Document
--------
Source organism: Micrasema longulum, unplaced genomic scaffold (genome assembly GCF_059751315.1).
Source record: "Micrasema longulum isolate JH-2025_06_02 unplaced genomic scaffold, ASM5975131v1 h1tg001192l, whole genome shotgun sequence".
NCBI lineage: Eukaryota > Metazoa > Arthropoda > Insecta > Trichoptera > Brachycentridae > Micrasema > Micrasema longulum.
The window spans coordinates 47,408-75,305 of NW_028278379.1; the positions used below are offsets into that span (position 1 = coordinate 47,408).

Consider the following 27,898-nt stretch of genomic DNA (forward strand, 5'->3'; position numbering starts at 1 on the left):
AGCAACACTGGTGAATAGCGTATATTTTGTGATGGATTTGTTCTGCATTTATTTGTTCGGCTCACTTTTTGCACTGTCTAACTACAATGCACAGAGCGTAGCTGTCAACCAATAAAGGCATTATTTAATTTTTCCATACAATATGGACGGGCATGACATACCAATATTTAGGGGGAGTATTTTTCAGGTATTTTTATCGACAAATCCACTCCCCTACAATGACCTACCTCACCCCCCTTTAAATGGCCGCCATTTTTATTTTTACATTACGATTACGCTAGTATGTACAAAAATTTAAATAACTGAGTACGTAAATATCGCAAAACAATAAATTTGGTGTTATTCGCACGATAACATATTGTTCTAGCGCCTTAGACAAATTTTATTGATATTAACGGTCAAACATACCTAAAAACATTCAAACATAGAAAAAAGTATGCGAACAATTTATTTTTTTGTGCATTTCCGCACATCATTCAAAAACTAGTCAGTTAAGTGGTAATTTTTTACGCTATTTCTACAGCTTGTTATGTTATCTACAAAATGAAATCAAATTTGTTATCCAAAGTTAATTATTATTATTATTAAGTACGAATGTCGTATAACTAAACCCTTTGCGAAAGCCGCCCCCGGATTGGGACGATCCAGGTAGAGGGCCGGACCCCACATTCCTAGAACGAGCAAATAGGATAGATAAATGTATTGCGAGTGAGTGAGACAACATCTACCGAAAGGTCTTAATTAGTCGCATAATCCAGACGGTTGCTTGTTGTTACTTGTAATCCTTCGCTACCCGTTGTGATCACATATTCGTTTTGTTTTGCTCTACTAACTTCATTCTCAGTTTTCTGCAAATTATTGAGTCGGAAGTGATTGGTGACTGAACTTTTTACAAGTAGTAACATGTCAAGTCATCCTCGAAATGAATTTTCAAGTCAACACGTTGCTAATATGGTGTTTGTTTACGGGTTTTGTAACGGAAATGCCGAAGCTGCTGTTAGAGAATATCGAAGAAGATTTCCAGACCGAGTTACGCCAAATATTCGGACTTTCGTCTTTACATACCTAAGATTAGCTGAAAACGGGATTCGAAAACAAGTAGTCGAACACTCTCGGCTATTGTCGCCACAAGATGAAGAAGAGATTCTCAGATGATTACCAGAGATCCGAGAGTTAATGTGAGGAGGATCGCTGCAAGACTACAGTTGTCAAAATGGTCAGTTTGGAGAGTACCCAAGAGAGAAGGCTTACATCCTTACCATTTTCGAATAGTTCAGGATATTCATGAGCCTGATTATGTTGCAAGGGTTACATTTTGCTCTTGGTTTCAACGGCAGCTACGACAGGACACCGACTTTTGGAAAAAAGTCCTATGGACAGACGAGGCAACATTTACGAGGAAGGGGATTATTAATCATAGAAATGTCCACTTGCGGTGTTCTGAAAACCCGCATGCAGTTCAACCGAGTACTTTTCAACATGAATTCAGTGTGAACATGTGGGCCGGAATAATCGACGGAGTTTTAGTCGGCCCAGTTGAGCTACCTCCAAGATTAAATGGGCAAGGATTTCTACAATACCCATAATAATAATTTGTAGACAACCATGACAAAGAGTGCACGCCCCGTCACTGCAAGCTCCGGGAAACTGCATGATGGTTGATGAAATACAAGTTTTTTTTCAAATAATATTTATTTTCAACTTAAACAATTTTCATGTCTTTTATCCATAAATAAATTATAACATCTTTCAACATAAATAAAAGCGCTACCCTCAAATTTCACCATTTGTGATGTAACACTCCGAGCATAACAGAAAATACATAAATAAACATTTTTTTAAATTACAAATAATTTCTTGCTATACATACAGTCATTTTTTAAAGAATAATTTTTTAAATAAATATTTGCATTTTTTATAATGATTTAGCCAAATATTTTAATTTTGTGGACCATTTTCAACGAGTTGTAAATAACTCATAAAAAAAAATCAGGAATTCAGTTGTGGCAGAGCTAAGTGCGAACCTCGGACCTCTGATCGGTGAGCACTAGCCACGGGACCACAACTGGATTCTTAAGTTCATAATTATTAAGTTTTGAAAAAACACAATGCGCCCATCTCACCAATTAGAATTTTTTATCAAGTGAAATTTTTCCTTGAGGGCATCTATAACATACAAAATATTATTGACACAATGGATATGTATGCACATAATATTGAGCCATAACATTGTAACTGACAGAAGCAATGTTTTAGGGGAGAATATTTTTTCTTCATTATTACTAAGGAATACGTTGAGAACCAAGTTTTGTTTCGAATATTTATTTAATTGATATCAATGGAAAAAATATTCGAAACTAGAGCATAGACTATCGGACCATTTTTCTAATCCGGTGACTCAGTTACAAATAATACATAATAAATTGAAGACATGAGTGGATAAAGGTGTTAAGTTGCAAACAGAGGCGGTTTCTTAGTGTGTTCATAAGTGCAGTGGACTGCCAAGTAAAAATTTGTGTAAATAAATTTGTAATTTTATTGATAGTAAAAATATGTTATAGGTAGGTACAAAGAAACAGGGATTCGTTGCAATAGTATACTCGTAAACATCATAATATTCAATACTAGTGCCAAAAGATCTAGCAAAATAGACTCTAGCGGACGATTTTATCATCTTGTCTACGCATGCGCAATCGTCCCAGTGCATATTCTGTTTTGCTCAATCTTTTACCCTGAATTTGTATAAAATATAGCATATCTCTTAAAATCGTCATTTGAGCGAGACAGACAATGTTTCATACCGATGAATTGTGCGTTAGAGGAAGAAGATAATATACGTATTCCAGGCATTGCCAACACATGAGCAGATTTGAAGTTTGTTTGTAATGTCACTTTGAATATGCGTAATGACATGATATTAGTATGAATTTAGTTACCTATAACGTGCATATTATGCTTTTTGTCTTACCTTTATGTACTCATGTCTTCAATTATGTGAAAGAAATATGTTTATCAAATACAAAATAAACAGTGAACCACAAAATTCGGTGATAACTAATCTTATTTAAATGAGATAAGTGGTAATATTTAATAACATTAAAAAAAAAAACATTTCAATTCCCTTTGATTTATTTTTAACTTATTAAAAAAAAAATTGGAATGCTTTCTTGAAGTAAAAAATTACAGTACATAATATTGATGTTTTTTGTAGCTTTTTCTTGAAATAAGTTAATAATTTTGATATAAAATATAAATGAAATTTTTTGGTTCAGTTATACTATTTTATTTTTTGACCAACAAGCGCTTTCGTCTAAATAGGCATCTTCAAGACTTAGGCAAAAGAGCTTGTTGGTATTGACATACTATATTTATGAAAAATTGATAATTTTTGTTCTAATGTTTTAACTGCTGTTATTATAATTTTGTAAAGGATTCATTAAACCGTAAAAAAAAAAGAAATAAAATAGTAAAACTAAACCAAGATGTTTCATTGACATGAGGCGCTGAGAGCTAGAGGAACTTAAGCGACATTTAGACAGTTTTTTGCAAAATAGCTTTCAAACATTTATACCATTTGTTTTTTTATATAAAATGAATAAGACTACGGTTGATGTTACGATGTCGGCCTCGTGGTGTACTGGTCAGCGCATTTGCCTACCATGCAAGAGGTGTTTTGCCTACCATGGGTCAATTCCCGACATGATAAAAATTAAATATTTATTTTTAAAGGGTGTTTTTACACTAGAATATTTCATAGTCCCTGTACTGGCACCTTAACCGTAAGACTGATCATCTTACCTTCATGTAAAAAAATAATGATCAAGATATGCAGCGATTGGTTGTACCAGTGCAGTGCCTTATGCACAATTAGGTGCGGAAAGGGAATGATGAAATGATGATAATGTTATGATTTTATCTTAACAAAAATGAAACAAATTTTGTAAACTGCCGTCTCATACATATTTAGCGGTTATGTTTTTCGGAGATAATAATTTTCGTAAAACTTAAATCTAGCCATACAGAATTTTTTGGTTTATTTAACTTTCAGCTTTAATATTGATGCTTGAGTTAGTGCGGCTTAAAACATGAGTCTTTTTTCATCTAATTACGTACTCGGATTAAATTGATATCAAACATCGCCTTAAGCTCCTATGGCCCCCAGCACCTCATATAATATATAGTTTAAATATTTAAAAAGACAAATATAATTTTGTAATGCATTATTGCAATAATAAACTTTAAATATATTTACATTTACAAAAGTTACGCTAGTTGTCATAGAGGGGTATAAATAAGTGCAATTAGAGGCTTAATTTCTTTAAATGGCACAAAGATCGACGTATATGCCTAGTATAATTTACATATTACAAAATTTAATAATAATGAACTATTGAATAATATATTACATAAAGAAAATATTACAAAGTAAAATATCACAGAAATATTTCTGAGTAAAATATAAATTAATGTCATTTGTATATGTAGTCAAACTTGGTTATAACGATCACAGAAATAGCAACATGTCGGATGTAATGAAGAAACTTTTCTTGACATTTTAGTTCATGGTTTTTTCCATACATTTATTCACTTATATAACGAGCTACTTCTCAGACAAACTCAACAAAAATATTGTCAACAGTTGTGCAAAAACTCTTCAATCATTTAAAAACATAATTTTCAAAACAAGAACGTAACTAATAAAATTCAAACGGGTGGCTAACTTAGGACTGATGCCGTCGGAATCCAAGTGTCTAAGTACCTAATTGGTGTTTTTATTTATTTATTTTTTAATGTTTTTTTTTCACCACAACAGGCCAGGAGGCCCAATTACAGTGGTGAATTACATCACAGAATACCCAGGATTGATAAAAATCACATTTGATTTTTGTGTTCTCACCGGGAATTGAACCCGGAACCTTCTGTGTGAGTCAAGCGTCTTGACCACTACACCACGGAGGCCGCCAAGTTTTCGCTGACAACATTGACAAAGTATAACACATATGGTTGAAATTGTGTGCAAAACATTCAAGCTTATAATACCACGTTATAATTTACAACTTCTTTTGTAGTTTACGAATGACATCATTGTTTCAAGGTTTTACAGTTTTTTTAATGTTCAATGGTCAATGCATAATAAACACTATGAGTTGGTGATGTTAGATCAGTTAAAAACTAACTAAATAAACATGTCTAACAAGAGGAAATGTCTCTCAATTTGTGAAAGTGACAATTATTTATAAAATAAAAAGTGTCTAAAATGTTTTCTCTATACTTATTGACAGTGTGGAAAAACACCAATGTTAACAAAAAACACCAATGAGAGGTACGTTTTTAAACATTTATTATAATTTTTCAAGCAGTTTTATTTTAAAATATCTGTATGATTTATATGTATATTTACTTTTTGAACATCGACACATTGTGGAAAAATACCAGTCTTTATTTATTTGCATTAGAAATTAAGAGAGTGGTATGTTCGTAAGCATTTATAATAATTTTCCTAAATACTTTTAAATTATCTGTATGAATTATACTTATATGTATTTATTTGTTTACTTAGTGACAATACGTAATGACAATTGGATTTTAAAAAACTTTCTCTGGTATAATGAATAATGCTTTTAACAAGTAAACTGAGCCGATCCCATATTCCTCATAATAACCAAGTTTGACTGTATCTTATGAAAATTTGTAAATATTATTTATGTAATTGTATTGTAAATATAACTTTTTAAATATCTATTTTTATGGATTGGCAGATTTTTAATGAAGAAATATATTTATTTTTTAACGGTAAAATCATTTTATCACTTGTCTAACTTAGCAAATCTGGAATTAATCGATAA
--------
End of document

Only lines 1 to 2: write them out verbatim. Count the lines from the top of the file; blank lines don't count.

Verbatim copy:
Source organism: Micrasema longulum, unplaced genomic scaffold (genome assembly GCF_059751315.1).
Source record: "Micrasema longulum isolate JH-2025_06_02 unplaced genomic scaffold, ASM5975131v1 h1tg001192l, whole genome shotgun sequence".